In many parts of the world, culture and religion influences family size and as a result, affects the population growth rate. Religion can have a profound effect on family planning. Some religions promote large families as a way to further their religion or to glorify a higher power.
For example, the Roman Catholic Church has opposed abortion, sterilization or any other use of artificial birth control. Some devout followers of a religion with such values often have large families even in the face of other economic hardships.
There’s no doubt that once it was necessary that people should multiply and be fruitful if the race was to survive. But now to preserve the race it is necessary that people hold back the power of propagation.
It’s also absurd to learn that Cultural values still influence parents to procreate many children. Among a range of cultural factors influencing population are values such as virility, prestige, security and others.
“It’s true having many children in our days was a status symbol, a man was respected based on how many wives and children he had,” said Yosam, Gakwerere an octogenarian, adding that, “But unlike today, back then we had large chunks of land and cows to sustain our large families.”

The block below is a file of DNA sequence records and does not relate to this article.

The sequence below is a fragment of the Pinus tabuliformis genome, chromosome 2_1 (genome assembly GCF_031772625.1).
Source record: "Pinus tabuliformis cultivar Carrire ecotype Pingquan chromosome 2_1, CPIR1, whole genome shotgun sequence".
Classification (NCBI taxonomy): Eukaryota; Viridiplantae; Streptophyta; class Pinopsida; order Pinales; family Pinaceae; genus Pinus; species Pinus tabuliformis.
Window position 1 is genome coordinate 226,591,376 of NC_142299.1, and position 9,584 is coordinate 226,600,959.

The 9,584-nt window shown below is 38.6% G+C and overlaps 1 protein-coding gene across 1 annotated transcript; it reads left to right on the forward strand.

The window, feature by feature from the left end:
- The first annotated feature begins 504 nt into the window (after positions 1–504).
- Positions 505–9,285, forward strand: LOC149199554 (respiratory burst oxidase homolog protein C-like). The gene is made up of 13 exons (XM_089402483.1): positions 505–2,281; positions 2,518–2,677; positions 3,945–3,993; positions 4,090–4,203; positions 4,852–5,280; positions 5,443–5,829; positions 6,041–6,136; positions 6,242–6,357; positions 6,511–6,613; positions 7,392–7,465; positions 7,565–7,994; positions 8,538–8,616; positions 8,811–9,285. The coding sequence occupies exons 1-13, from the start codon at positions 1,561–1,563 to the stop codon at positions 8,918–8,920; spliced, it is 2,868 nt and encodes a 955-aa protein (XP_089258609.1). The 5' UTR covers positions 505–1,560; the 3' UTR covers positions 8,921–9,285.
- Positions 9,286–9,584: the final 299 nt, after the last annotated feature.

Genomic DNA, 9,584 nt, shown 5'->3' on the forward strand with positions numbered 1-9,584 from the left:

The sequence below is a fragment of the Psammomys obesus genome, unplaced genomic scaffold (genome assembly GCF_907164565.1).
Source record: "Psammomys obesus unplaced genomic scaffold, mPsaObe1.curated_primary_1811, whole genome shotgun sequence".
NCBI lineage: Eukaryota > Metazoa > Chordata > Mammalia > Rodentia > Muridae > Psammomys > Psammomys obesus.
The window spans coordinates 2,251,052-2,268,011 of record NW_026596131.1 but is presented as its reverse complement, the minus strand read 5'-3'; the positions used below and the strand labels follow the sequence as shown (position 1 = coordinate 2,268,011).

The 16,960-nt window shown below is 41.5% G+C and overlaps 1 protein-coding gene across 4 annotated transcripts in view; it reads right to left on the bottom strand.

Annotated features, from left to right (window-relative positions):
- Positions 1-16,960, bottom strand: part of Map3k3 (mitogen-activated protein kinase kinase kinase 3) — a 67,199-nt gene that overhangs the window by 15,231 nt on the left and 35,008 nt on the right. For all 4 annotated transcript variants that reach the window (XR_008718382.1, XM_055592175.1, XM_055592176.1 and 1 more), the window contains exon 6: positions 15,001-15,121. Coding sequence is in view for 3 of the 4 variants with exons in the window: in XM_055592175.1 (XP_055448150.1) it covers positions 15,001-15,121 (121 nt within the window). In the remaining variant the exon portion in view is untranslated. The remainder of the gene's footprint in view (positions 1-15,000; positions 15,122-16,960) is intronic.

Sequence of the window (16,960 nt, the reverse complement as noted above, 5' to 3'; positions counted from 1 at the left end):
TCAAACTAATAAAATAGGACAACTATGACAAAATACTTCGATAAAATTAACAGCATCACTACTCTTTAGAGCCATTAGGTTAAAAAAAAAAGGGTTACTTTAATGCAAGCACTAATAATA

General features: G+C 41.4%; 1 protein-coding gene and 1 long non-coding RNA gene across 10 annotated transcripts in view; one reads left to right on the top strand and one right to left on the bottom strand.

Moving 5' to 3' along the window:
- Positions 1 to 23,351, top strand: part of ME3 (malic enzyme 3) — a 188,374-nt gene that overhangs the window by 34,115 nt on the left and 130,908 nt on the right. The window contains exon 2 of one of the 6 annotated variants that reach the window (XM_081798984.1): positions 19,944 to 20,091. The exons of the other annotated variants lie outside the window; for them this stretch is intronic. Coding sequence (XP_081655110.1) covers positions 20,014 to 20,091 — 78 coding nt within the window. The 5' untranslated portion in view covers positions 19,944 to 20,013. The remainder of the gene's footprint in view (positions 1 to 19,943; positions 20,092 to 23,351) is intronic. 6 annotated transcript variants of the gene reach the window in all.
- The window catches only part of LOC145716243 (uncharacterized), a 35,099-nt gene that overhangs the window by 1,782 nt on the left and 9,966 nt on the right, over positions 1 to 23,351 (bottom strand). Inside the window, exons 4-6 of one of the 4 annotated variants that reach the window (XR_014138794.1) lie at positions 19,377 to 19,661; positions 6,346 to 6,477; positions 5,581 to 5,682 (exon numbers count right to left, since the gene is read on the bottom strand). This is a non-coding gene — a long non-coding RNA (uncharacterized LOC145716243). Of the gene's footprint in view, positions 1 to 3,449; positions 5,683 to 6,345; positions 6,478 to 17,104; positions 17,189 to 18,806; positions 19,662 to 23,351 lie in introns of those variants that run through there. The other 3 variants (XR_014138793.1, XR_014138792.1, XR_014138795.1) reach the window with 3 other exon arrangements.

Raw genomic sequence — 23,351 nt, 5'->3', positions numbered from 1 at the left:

Gone are the days when having many children was perceived as an investment of sorts, which, though initially expensive to maintain, eventually allowed a family to accumulate wealth by creating a large and diverse labor pool, by gaining bride price for its daughters, and by strategically marrying off children to create new alliances with other families.
We should all adjust to the new reality of overpopulation, embrace family planning and hop out of the outdated religious and cultural beliefs that push for maximal fecundity even though such fecundity is no longer appropriate.
“Think of the earth as a living organism that is being attacked by billions of bacteria whose numbers double every forty years. Either the host dies, or the virus dies, or both die,” said author, Gore Vidal.